Taxation victimization

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first_imgA coalition of health groups has submitted a proposed initiative for the November 2006 ballot that would nearly double the price for a pack of cigarettes in California by raising the per-pack tax by $2.60. The proceeds of this new sin tax would fund health-related services that will no doubt benefit everyone in the state, such as health insurance for needy children, improving the state’s overcrowded hospital emergency rooms and research for breast and prostrate cancer, among others. In unveiling the proposal, Jim Knox, legislative advocacy vice president of the American Cancer Society, called it the “best way to help tackle key elements of our growing health care crisis.” The best way? AD Quality Auto 360p 720p 1080p Top articles1/5READ MORERose Parade grand marshal Rita Moreno talks New Year’s Day outfit and ‘West Side Story’ remake That’s where we differ with the many illustrious health care associations aligned to support the ballot initiative. The crises in the state’s health care is real. However, placing the burden unfairly on the backs of one already kicked-about class of society can’t possibly be the “best way” to solve anything. What’s most troubling about the proposal is not that it seeks to punish rather than help smokers, but that it seeks to profit from their nicotine addiction. Only a fraction of the estimated $2.3 billion raised each year will go to smoking cessation or tobacco control and enforcement efforts – $213 million – an amount so negligible that it’s clearly just a token. If this law passes, it will be hard to see a difference been the motives of the tobacco companies to profit from people’s addiction and the health groups furthering their own agendas on those same people’s addiction. If the recipients of the proposed tax are all worthy causes, then they should be funded through a fair and equitable application of taxes. The state’s health care system – indeed, all the state’s infrastructure and services – has suffered from years of this squirrelly approach to tax policy. Since every tax is fought so vociferously, the answer has been to pick on one unpopular class of society or another. And even though statistics show that smokers as a class are low- and moderate-income, they are hit up again and again to pay for all of society’s ills. The Tobacco Act of 2006 is nothing more than taxation by victimization, an attempt of the majority to tyrannize a minority. That’s the worst kind of tax policy. Let the coalition bring a fair and honest proposal to raise money for the state’s health care problems, and then we can debate the merits of the beneficiaries – not of the nature of the tax.160Want local news?Sign up for the Localist and stay informed Something went wrong. Please try again.subscribeCongratulations! You’re all set!last_img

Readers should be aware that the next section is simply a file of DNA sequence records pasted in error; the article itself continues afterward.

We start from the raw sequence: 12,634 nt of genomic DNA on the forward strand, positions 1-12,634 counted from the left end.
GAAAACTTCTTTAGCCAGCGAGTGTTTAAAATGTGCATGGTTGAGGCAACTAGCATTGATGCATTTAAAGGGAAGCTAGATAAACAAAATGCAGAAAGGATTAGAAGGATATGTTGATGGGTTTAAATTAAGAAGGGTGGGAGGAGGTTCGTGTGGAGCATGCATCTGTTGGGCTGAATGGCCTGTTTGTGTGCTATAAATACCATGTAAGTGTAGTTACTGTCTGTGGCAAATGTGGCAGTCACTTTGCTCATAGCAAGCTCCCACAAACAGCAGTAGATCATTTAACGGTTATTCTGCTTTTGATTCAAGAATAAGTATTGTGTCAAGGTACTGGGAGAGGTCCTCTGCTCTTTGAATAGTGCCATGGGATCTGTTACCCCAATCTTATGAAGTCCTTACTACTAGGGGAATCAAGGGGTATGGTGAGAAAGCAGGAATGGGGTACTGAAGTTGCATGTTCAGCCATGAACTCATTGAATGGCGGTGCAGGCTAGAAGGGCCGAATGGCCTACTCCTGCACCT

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first_imgOcean City Police Chief Jay Prettyman and his wife, Tiffany. By Donald WittkowskiEven as a rookie cop in Ocean City in 1995, Jay Prettyman had thoughts of one day becoming police chief.On Thursday night, he got his wish when City Council approved Mayor Jay Gillian’s appointment of the 48-year-old Prettyman to head the Ocean City Police Department.“It’s great. I feel I have been prepared most of my life for this,” Prettyman told reporters.He started his law enforcement career serving as a summer police officer in Ocean City in 1992 and 1993. He worked as an officer in Haddon Heights, Camden County, from 1993 to 1995 before joining the Ocean City Police Department as a full-time patrolman in September 1995.He worked his way through the ranks, becoming a sergeant, lieutenant, detective lieutenant and then captain in 2008. Most recently, he has served as acting police chief.“Prettyman’s rank, education, experience and exemplary record of service within the department make him the ideal candidate,” Gillian said. “I’m confident he will continue Ocean City’s proud tradition of public safety.”Members of City Council made similarly glowing statements about Prettyman’s career and reputation while congratulating him on his appointment to police chief.Echoing comments by other members of the governing body, Councilman Keith Hartzell said Prettyman has been a key part of the police department’s high level of professionalism.“You’ll always have our support up here,” Hartzell told Prettyman.Members of City Council praised Prettyman’s career and reputation for professionalism.Prettyman holds a master’s degree in public safety from St. Joseph’s University and a bachelor’s degree in law and justice studies from Rowan University. He lives in Ocean City with his wife, Tiffany, and their daughters, Phoebe, 20, and Chloe, 16.He followed his father, John N. Prettyman, into law enforcement. The elder Prettyman retired as deputy police chief in Voorhees Township, Camden County.Prettyman takes charge on Feb. 1, the day after current Ocean City Police Chief Chad Callahan formally retires. Callahan has had a 25-year career and served as chief since 2008.Callahan had been on extended leave since injuring his shoulder. In his absence, Prettyman was named acting police chief on Feb. 24, 2018.“I am an extremely hard-working employee and an extremely loyal employee. At the end of the day, the hard work pays off,” Prettyman said of his patience while waiting for his formal appointment to the top job.He steps in at a time when the police department is going through a major transition that includes the promotion of 10 officers last year and the hiring of 11 new officers since August 2017.Moreover, the mayor and Council have spent the past two years exploring the possibility of building a new $17.5 million police headquarters to replace the city’s Public Safety Building, a former school more than 100 years old.In an interview after the Council meeting Thursday, Prettyman made it clear that he hopes the city builds a new police station. He noted that the antiquated existing building leaks during storms, forcing employees to break out buckets to catch the rainwater. It also includes an outmoded cell block dating to the early 1970s.“Our building now is in various stages of disrepair,” Prettyman said.As the new chief, Prettyman hopes to see the antiquated Public Safety Building replaced with a new police headquarters.Praising his predecessor, Prettyman said he doesn’t plan to undertake a major restructuring or any major reforms in the department, but would like to finish some of the initiatives that he and Callahan had started, including a greater emphasis on community policing.“I can honestly say that Chad and I ran the police department together. We started a lot of programs together,” he said.As chief, Prettyman leads a department with 60 full-time officers and an annual budget of about $8.5 million.His salary is currently under negotiation. Local ordinance caps the salary range for police chief at $160,000 annually.last_img